Set in Korea, Joseph Boyle’s Red Stroke is a quality mini-feature (or long short) that questions the ideas of cause and effect, accidents and justice. Mathematician Hyo Shik (June Young Lee) is the type of guy who doesn’t believe in accidents, despite having recently been in one while delivering food on his red scooter (he’s been going over the math of the event relentlessly, and is convinced that it couldn’t have happened, even though it did). His wife, Jae Eun (Hyo Jung Yoon), is more of the “shit happens” type, and she tries to get her husband out of his analytical funk by giving him a new hairstyle.
One day, while Hyo Shik is out delivering food, his wife eats a candy bar she bought from a charity organization, which causes her immediate distress as she is allergic to the peanuts contained within. Since she spent her last cash on the charity, she can’t call a cab to get her to the hospital and, rather than call an ambulance, she insists that if Hyo Shik will just swing by the pharmacy and pick up an EpiPen for her and head home, all will be okay.
And it probably would be, except shortly after buying the EpiPen, Hyo Shik’s backpack is stolen from him by a thief (Lowell Sato). The thief successfully eludes capture, and Hyo Shik arrives home too late to help his wife. Meanwhile, the thief has chosen the wrong place to hide, as he is found by former soldier Hwei Jae (Chan Hyuk Kim), who protects his apartment by capturing and wounding the thief. Hwei Jae decides to spare the thief’s life, however, and allows him to convalesce at his home. Things get more complicated when Hwei Jae decides to go food shopping, bringing along the thief’s stolen backpack, which Hyo Shik recognizes, thus prompting him to plot revenge on the unsuspecting Hwei Jae.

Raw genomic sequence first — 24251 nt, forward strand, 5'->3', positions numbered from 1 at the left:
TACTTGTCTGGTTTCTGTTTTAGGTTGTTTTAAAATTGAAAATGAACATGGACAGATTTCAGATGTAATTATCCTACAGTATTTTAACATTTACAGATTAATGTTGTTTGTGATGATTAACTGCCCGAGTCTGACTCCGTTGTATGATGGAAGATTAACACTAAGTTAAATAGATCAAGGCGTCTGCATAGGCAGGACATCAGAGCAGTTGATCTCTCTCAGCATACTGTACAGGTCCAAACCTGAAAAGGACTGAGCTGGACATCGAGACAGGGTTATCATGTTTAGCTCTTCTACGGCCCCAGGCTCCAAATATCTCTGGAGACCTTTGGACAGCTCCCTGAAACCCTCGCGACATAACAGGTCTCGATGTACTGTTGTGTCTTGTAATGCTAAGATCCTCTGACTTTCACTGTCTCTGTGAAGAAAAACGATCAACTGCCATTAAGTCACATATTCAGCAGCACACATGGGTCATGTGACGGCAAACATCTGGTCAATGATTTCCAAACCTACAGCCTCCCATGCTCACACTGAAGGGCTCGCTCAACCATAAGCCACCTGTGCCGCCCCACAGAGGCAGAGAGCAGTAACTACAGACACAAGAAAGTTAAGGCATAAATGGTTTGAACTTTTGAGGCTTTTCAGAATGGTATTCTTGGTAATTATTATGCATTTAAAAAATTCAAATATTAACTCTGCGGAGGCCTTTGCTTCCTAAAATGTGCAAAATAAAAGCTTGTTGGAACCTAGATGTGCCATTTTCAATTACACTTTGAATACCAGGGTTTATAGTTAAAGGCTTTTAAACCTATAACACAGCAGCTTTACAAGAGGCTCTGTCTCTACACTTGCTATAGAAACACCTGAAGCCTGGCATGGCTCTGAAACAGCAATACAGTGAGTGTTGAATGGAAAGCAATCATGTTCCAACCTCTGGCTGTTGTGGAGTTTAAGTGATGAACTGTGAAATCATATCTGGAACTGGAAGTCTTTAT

Red Stroke is both masterful in its complexity and its simplicity. The tale is a simple one of revenge, but the situation is never as cut-and-dry as our embattled mathematician might approach it. In Hyo Shik’s mind, “Wife + EpiPen = Okay,” and therefore whatever happened to disrupt such a simple equation is guilty and deserving of the severest of punishments. The inclusion of the world-weary and now philosophical about violence and life Hwei Jae adds just the right amount of complication, and possibly redemption, to matters.
To look at things from an even wider lens, perhaps Hyo Shik isn’t wrong about it all being one big equation; how can it be coincidence that all these characters come together at just the right moments in their lives? Perhaps he and his wife are both right; accidents do happen, but if you look at events with enough space on either end, perhaps they weren’t accidents at all?
Normally a film of Red Stroke‘s length is an exercise in No-Man’s Land; short’s should be way shorter, and features should be considerably longer. I always fall back on, however, the belief that if the length of a film is the exact right length to tell the story in the best way possible, then who cares whether it falls comfortably in the realm of easy definition or length for festival programming. Red Stroke, to me, doesn’t waste any moments, nor does it need to expand on any, and at any shorter a length, it would be missing something. I like it just the way it is.
This film was submitted for review through our Submission for Review system. If you have a film you’d like us to see, and we aren’t already looking into it on our own, you too can utilize this service.